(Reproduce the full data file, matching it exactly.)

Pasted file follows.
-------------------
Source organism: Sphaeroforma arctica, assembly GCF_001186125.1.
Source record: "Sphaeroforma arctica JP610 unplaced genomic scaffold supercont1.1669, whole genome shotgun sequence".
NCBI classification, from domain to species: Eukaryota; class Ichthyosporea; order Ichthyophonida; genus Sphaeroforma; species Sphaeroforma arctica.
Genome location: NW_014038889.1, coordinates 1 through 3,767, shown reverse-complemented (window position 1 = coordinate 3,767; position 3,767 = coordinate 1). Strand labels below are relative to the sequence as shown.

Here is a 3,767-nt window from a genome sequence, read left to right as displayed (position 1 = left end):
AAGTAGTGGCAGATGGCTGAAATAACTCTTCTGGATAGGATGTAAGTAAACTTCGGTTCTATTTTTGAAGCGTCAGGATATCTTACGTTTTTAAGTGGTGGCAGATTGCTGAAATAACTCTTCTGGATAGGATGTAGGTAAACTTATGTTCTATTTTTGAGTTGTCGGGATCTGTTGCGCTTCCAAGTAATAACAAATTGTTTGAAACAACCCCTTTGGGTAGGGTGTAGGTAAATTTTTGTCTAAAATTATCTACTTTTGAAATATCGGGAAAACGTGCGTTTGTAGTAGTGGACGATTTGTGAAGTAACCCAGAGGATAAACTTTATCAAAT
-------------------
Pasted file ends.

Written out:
Source organism: Sphaeroforma arctica, assembly GCF_001186125.1.
Source record: "Sphaeroforma arctica JP610 unplaced genomic scaffold supercont1.1669, whole genome shotgun sequence".
NCBI classification, from domain to species: Eukaryota; class Ichthyosporea; order Ichthyophonida; genus Sphaeroforma; species Sphaeroforma arctica.
Genome location: NW_014038889.1, coordinates 1 through 3,767, shown reverse-complemented (window position 1 = coordinate 3,767; position 3,767 = coordinate 1). Strand labels below are relative to the sequence as shown.

Here is a 3,767-nt window from a genome sequence, read left to right as displayed (position 1 = left end):
AAGTAGTGGCAGATGGCTGAAATAACTCTTCTGGATAGGATGTAAGTAAACTTCGGTTCTATTTTTGAAGCGTCAGGATATCTTACGTTTTTAAGTGGTGGCAGATTGCTGAAATAACTCTTCTGGATAGGATGTAGGTAAACTTATGTTCTATTTTTGAGTTGTCGGGATCTGTTGCGCTTCCAAGTAATAACAAATTGTTTGAAACAACCCCTTTGGGTAGGGTGTAGGTAAATTTTTGTCTAAAATTATCTACTTTTGAAATATCGGGAAAACGTGCGTTTGTAGTAGTGGACGATTTGTGAAGTAACCCAGAGGATAAACTTTATCAAAT